Simon Clark: When your rep goes in and chooses a product to put forward, you need to look at your market as a whole and see which suppliers are right for you to deal with and whether they can work with you.
Tom Parker: If you have good quality people in your company, then the manufacturers will hunt you out. They want to deal with the right kind of people.
Simon Clark: Everyone wants the easiest route to market. If you offer that, they will come and find you. Then, it will be up to the quality of your staff.
Alan Boyd: Specialised sales people help. We have a specialist bathrooms department where they do CAD designs, etc, so that the bathroom manufacturers and suppliers want to work with us.
Tom Parker: Having that kind of service in place means that your reputation is enhanced because if they don’t come to you, where else would they go? There is currently very little out there which doesn’t have a specialist department, be it for lintels, roofing or insulation…
Bob Butler: Merchants who offer specialist departments become specialists and that means they have more know-ledge across a narrower product range.
Tom Parker: What makes us specialists is our people. I sometimes wonder if our portfolio of products is too large.
Our product range is so diverse it makes it difficult to concentrate on any one sector. That’s the benefit of being a specialist who sells loads of just one product. We initiate marketing campaigns as best we can. But, the best way to do things is when the customer comes to us. It forces us to think.
Alan Boyd: Some distributors are widening their product range all the time.
Simon Clark: And some of these distributors are putting themselves in between us and the supplier. If I cannot buy direct from the supplier, then I’m doing something wrong.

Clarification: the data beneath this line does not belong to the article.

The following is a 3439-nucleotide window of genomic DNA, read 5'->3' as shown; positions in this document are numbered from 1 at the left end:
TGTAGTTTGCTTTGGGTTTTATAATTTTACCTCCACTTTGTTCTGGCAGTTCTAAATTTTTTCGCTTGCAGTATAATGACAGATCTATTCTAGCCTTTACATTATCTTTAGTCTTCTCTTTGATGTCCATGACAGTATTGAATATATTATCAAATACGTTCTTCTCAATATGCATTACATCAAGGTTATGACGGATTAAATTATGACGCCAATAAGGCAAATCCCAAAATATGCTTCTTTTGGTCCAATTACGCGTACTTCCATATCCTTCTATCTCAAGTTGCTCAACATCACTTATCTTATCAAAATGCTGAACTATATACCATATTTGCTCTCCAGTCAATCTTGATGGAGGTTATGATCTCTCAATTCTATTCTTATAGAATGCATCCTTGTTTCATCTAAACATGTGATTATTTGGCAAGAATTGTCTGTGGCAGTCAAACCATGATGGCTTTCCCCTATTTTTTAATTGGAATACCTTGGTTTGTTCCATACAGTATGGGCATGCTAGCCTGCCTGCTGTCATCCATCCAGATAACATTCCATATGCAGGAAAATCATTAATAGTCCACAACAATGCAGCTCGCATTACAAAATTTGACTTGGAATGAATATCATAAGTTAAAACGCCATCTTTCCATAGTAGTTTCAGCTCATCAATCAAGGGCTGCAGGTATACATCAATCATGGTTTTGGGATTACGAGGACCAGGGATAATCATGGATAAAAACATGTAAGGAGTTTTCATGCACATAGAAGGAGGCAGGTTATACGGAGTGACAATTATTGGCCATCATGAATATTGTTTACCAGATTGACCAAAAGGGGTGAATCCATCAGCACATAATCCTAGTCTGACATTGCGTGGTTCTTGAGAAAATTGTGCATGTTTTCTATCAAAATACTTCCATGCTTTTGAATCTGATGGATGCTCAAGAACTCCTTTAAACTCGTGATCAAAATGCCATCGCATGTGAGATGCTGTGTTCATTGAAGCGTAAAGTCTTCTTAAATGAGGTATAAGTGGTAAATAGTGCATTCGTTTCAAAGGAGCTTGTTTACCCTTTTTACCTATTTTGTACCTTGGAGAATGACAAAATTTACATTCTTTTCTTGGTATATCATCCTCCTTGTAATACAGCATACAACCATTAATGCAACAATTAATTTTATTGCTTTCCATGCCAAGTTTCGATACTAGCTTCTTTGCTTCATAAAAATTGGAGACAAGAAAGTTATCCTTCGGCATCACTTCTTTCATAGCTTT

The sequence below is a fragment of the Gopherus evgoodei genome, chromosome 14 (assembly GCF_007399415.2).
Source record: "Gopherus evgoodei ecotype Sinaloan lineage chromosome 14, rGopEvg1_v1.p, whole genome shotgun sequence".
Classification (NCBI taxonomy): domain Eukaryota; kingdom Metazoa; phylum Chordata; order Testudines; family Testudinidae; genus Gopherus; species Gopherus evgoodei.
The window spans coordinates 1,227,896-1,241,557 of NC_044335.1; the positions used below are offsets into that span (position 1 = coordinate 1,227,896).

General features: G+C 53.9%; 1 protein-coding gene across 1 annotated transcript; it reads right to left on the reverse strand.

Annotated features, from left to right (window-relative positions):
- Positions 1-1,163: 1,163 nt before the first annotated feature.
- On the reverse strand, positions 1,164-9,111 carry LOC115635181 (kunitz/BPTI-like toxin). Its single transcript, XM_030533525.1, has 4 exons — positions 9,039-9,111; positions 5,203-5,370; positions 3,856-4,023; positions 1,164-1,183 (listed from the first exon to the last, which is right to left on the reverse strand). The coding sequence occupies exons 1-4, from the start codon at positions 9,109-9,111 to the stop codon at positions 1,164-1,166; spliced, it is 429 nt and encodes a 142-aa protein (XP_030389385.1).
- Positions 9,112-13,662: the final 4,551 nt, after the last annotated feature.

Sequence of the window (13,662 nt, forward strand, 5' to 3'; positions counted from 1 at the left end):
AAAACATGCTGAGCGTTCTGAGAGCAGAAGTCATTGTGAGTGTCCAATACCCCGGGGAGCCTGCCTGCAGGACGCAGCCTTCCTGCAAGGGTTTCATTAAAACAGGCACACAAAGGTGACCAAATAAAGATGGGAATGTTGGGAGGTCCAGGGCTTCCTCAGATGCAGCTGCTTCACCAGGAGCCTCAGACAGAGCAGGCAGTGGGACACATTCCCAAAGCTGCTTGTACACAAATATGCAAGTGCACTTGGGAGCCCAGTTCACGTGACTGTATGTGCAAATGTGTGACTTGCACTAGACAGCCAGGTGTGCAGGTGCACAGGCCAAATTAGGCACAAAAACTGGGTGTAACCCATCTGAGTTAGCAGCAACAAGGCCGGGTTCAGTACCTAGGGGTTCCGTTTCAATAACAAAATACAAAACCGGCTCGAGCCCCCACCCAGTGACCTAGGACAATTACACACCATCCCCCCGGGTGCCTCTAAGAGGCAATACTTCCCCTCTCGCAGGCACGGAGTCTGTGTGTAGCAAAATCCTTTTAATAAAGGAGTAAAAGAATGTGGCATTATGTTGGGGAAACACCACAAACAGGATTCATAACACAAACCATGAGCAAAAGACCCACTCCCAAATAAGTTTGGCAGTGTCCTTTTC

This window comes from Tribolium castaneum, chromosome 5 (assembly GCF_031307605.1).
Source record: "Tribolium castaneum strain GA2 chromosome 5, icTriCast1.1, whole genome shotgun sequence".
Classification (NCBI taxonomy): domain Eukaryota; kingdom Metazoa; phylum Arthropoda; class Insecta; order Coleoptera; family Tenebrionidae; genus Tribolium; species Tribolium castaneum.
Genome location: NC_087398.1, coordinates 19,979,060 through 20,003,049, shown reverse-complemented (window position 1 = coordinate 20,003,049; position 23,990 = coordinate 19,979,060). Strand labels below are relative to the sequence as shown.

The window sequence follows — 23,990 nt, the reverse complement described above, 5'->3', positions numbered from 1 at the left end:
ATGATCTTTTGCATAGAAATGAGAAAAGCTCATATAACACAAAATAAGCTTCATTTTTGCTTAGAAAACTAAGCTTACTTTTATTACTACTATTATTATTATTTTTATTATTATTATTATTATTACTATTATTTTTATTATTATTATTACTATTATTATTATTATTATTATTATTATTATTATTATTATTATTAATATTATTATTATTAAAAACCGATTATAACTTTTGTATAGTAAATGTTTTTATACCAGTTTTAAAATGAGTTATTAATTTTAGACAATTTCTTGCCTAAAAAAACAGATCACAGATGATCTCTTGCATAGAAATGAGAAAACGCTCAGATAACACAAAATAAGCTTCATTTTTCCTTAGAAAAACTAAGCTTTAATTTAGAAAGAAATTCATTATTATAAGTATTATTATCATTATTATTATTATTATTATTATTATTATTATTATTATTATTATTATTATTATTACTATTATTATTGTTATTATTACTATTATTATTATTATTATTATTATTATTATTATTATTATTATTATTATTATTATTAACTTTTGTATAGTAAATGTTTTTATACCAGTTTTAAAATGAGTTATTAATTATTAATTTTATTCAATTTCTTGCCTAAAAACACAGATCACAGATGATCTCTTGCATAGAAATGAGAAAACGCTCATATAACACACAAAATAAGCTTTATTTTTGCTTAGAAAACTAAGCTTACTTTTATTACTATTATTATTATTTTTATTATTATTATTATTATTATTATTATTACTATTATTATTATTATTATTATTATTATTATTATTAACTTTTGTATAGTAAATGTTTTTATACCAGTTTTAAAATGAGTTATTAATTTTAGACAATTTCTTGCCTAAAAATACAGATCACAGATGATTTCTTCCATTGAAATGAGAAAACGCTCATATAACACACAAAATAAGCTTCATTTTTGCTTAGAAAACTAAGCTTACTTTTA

Bob Butler: They exist because they can break the bulk that we cannot buy in and break. Unless you have central distribution for everything, there is a point when buying everything from a third party is more commercially viable than putting it to a DC and distributing it. Is it about fear? It is, because there is more supply than there is demand. When you have that scenario, the slice of the cake gets smaller. We need more merchants to go out of business and suppliers too, in order to reduce the size of the market.
Tom Parker: It wouldn’t take much for the construction industry to descend into chaos. The brick market is already
Alan Boyd: Most of the stock brick factories in the South East are on availability.
Bob Butler: There’s no haulage. There are not enough vehicles on the road.
Tom Parker: The sub-contactors have gone out of business. The rates have not gone up and the haulage companies have not been kept busy enough. Then, there’s the Euro 5 emissions standards. The new lorries are cleaner, but less efficient. They only do six miles to the gallon while the old ones did nine. That doesn’t sound like a lot, but it is one-third less.
Andy Williams: Rigids are now a specialist vehicle and they are being swapped for wagon and drag. These could soon become the specialist vehicle and everything will be shipped on articulated flatbed lorries with full loads at a time. That’s where the merchant comes in.
Alan Boyd: There’s a flip side to that. You see many merchants running larger vehicles – 26-tonnes and six wheelers – because that’s the intermediate size load between what you as a manufacturer would do and what we as merchants would do.
We supply to South London and the sites are getting smaller.
NEXT MONTH: Our panel examine how regs are impacting on their business for good and for ill. Look out for part three online in mid-March.
This article first appeared in the October issue of Builders' Merchants News.